Friday, March 4, 2016

Two reports this week hint that corporate influence in WI is on the rise

WEDC took WMC advice to not retain jobs; Sup. Ct. Justice Rebecca Bradley skips oral arguments to campaign

The influence that corporations wield on our state’s political system is alarming. What’s more troubling, however, is how little attention Republican leaders are giving to this crisis, and to a great extent are playing a part in transforming the state into a budding corporatocracy.

This week it was revealed that the Wisconsin Economic Development Corporation, the quasi-private-public entity charged with creating and retaining jobs in the state, failed to act on the planned closing of the Oscar Mayer plant in Madison -- because the state’s chamber of commerce directed it not to.

Officials with Wisconsin Manufacturers and Commerce, an organization representing conservative business interests in the state, suggested that the WEDC stay clear of trying to retain Kraft-Heinz plants in Wisconsin.

No contact was made between the WEDC and Kraft-Heinz, and the results speak for themselves: the Oscar Mayer plant, whose parent company is Kraft-Heinz, announced late last year it was going close in 2016 and relocate its production to Iowa. The closure will result in the loss of more than 1,000 jobs in Madison, and was part of the devastating 10,000-plus layoff notices accrued in Wisconsin in 2015.

Local officials aren’t happy, to say the least. Madison’s Mayor Paul Soglin took the WEDC to task.

“You’ve got a state agency committed to economic development,” Soglin said. “Then one of the biggest challenges imaginable slaps them in the face, and they do nothing. That’s the bottom line.”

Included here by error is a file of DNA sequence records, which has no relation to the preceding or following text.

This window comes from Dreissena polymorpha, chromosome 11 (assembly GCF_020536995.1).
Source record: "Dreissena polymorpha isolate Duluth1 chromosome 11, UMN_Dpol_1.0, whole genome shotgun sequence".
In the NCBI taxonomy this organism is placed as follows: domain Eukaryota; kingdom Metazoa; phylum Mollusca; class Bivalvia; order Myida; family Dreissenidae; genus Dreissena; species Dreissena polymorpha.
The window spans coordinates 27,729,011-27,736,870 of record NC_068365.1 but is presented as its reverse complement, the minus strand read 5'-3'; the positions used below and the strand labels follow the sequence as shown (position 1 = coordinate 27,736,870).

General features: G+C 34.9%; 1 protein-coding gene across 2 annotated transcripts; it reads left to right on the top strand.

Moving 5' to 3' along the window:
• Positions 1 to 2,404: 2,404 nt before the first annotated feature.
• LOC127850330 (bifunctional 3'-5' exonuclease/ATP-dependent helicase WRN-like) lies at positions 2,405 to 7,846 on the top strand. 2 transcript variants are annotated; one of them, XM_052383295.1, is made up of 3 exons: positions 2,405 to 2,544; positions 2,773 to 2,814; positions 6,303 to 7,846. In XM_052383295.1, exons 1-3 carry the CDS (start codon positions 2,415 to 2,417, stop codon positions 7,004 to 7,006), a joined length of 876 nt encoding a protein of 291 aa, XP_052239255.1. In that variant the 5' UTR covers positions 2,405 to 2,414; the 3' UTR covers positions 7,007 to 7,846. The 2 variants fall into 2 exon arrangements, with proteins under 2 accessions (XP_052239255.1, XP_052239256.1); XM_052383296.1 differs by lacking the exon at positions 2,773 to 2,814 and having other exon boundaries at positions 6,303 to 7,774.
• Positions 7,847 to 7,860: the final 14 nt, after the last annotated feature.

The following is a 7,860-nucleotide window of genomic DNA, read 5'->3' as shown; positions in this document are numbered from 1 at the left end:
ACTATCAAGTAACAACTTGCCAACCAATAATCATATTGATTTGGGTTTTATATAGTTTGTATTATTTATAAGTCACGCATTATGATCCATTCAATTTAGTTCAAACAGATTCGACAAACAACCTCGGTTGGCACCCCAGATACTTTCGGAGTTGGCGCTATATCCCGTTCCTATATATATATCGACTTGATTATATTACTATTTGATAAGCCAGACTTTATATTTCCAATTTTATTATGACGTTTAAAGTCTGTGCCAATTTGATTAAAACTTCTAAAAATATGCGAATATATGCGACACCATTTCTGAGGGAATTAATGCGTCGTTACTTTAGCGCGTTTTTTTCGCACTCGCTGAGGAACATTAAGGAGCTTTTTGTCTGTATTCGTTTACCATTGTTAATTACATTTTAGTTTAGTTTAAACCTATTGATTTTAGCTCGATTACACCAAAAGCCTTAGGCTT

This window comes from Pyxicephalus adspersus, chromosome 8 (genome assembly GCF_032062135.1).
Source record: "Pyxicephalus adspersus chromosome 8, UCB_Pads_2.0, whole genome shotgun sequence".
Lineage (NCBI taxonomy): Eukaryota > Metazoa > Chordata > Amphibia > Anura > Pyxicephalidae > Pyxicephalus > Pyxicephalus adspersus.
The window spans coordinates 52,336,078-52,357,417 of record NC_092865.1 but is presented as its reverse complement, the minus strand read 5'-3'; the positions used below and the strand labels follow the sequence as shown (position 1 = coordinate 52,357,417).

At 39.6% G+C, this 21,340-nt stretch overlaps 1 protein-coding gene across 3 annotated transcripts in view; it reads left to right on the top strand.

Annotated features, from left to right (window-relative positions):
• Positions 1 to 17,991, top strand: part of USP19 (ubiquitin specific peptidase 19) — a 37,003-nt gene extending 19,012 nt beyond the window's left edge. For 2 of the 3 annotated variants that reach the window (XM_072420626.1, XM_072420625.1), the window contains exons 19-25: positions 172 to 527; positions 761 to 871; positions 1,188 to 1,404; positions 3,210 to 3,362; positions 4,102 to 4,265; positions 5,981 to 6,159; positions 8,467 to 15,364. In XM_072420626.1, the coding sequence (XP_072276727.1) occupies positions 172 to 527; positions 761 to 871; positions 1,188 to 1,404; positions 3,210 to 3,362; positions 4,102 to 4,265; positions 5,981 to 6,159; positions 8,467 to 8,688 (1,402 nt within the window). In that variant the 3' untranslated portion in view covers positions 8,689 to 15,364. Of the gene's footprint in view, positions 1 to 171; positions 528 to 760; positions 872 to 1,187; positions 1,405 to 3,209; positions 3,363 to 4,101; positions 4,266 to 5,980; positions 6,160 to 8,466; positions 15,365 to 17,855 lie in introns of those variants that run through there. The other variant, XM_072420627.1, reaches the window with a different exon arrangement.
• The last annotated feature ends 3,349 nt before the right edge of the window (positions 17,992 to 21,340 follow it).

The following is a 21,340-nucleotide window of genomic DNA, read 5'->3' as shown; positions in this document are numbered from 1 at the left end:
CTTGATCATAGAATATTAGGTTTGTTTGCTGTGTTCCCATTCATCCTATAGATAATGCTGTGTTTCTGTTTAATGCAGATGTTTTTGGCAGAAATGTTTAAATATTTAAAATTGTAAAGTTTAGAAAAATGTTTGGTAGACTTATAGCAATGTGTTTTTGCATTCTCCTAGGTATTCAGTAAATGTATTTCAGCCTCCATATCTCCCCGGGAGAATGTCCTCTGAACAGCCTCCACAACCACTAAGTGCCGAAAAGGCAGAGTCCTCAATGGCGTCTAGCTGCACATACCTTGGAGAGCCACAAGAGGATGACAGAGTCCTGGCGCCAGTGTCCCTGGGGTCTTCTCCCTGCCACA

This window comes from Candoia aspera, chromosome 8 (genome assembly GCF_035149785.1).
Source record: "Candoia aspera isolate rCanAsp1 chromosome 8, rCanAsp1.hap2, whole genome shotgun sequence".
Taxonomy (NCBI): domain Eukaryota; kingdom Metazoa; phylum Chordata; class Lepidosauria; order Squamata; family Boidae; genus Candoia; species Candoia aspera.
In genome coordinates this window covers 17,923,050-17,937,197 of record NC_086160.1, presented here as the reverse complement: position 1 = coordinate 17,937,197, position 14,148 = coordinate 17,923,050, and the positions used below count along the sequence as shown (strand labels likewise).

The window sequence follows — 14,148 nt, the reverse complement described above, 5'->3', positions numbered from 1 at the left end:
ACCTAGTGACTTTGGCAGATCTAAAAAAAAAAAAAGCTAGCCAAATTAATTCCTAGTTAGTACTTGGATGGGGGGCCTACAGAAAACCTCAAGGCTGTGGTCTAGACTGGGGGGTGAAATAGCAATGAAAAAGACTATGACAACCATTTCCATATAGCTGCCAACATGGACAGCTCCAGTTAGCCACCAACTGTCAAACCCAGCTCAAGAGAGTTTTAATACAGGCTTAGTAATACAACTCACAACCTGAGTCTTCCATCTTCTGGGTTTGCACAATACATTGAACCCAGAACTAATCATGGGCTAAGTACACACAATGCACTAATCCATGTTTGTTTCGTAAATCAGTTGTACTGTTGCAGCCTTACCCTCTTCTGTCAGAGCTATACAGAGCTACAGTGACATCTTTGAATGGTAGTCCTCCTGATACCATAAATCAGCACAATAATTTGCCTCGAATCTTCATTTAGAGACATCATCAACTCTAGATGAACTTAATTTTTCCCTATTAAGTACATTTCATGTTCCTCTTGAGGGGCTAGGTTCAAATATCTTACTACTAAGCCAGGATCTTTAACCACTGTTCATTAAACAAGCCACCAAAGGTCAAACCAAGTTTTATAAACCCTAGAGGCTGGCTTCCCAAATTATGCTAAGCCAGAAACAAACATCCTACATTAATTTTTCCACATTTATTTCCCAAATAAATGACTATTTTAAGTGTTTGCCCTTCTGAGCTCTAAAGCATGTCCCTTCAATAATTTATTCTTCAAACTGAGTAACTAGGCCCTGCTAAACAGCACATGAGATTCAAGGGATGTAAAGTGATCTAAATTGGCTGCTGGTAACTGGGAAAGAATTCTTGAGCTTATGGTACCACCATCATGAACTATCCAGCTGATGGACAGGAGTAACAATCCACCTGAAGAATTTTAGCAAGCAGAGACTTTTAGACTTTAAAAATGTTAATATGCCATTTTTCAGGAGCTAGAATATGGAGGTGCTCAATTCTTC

State Sen. Fred Risser (D-Madison) was also upset. In a press release penned on Thursday, Risser wrote that the “WEDC has failed again -- [Gov. Scott Walker’s] job agency has proved to be incompetent in job retention especially in this case.”

But that’s only one example of how corporate influence has recently affected our state. It was further revealed this week that sitting state Supreme Court Justice Rebecca Bradley, who was thrice appointed by Gov. Walker to her judicial positions (including the current one she’s in), had left oral arguments on a case the court was hearing in order to give a campaign speech elsewhere.

It’s bad enough that she left her job to go campaign. Where she went is even worse: Bradley left the Supreme Court to go speak to the WMC at their business day event in Madison, presumably to court voters from the pro-corporatist organization.

It’s already documented that Bradley is willing to compromise judicial ethics rules of the court in order to gain donation dollars, as well as stage photo ops with NRA garb to make certain gun voters know she’d have the gun lobby’s back within our state’s highest court. Now we also definitively know that she will cut her duties short in order to appease her biggest corporate donors.

Are we willing to let this stand? These two instances of Wisconsin’s new style of corporate-friendly governance should be deemed intolerable by the public. Whether it’s losing our jobs or losing our judicial prestige, we the people should not allow this to stand any longer.

We are not a corporatocracy. We are a democracy, and we should remove those from power who would try to otherwise change that.

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